Mariners ink reigning AL Cy Young winner to five-year deal

The Seattle Mariners have reportedly agreed to a five-year, $115 million contract with Robbie Ray according to ESPN’s Jeff Passan. At roughly $23 million a year, that’s a lot lower than I expected for the reigning AL Cy Young winner

This a huge move for the franchise and immediately provides an ace to a pitching staff that really needs the help. Ray pitched 2.84/3.69/3.36 in 2021 while striking out 32.1% of batters faced and only walking 6.7% — his career average walk rate is 10.3% and strikeout rate is 30.7%. At 30 years old, this deal is an absolute steal for someone who’s been as dominant as Ray has in his career.

What made a big difference for Ray was the decrease in his hard contact rate which was coupled with a decrease in his fly ball rate. This meant that he gave up less home runs in than in his past seasons.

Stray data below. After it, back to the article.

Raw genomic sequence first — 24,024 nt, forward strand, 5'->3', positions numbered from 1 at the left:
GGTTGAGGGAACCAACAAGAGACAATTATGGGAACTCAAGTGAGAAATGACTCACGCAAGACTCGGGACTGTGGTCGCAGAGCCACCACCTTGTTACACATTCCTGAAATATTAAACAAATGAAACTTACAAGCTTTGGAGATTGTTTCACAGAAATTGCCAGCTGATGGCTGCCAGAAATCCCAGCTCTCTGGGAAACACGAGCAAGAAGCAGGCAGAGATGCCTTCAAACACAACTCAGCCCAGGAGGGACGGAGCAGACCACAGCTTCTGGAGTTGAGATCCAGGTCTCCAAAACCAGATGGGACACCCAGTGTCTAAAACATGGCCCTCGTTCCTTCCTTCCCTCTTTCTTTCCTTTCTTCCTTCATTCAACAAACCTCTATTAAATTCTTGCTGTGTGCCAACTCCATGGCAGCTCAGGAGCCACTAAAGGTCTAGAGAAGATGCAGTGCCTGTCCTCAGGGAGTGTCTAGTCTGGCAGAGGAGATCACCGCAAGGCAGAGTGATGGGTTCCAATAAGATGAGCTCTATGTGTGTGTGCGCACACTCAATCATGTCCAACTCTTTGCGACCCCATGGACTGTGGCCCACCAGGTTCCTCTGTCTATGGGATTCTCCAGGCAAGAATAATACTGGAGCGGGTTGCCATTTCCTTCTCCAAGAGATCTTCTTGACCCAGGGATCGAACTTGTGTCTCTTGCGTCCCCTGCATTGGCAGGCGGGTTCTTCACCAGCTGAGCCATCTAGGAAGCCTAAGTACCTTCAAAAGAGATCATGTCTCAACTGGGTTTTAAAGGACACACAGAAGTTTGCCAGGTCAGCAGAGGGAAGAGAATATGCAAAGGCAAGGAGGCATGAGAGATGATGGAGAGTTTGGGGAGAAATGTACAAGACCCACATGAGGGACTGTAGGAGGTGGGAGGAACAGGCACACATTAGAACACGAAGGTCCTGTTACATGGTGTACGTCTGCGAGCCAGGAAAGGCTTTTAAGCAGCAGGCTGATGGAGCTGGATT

Looking through his stats it was interesting to see that the 30 year old reduced his cutter usage as much as he did — in 2019 it was 15.3% and in 2021 it was 5.8%. That led to an uptick in his fastball and it appears to have made his slider more devastating for batters as he saw a slight uptick in swings generated on pitches outside of the strike zone.


What’s interesting is that Ray’s had the success that he’s had by using the middle third of the plate.

And the majority of the swings he’s generated are in the upper part of the zone.

Seattle’s rotation now has Ray as the No. 1 starter, with Marco Gonzales, Chris Flexen, and Logan Gilbert all signed through at least the next season. The M’s need to bring in a No. 4/5 starter to complete the rotation — even with George Kirby in the minors — but this looks like a really strong starting rotation to roll into 2022 with.

Now it’ll be good for Seattle to go out and bring in another bat or two to lengthen its line-up. The addition of Adam Frazier is great, and he adds a lot of flexibility to the roster, but bringing another second basement and/or outfielder should be at the top of general manager Jerry Dipoto’s list.

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